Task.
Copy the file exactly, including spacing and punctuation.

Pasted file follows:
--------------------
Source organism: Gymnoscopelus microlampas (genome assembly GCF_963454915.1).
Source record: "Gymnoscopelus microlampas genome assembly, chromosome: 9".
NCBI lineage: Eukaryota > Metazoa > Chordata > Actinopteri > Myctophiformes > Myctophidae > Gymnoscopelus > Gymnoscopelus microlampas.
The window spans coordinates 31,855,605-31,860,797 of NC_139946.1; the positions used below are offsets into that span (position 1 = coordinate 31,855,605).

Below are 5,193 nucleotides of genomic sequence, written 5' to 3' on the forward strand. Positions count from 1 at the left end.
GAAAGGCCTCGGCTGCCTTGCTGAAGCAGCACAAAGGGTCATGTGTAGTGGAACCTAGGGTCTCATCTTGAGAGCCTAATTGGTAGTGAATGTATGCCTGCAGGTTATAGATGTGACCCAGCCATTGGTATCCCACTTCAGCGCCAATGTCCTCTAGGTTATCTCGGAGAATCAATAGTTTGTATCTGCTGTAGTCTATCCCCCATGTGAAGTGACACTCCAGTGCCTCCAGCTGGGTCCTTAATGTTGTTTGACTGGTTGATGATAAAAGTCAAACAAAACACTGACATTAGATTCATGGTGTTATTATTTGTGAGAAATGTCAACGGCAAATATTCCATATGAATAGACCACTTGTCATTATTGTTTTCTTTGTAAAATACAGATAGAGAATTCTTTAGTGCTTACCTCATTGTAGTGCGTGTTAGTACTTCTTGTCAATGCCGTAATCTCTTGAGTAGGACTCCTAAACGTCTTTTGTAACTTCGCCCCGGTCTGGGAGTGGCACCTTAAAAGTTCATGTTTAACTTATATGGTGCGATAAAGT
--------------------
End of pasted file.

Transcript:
Source organism: Gymnoscopelus microlampas (genome assembly GCF_963454915.1).
Source record: "Gymnoscopelus microlampas genome assembly, chromosome: 9".
NCBI lineage: Eukaryota > Metazoa > Chordata > Actinopteri > Myctophiformes > Myctophidae > Gymnoscopelus > Gymnoscopelus microlampas.
The window spans coordinates 31,855,605-31,860,797 of NC_139946.1; the positions used below are offsets into that span (position 1 = coordinate 31,855,605).

Below are 5,193 nucleotides of genomic sequence, written 5' to 3' on the forward strand. Positions count from 1 at the left end.
GAAAGGCCTCGGCTGCCTTGCTGAAGCAGCACAAAGGGTCATGTGTAGTGGAACCTAGGGTCTCATCTTGAGAGCCTAATTGGTAGTGAATGTATGCCTGCAGGTTATAGATGTGACCCAGCCATTGGTATCCCACTTCAGCGCCAATGTCCTCTAGGTTATCTCGGAGAATCAATAGTTTGTATCTGCTGTAGTCTATCCCCCATGTGAAGTGACACTCCAGTGCCTCCAGCTGGGTCCTTAATGTTGTTTGACTGGTTGATGATAAAAGTCAAACAAAACACTGACATTAGATTCATGGTGTTATTATTTGTGAGAAATGTCAACGGCAAATATTCCATATGAATAGACCACTTGTCATTATTGTTTTCTTTGTAAAATACAGATAGAGAATTCTTTAGTGCTTACCTCATTGTAGTGCGTGTTAGTACTTCTTGTCAATGCCGTAATCTCTTGAGTAGGACTCCTAAACGTCTTTTGTAACTTCGCCCCGGTCTGGGAGTGGCACCTTAAAAGTTCATGTTTAACTTATATGGTGCGATAAAGT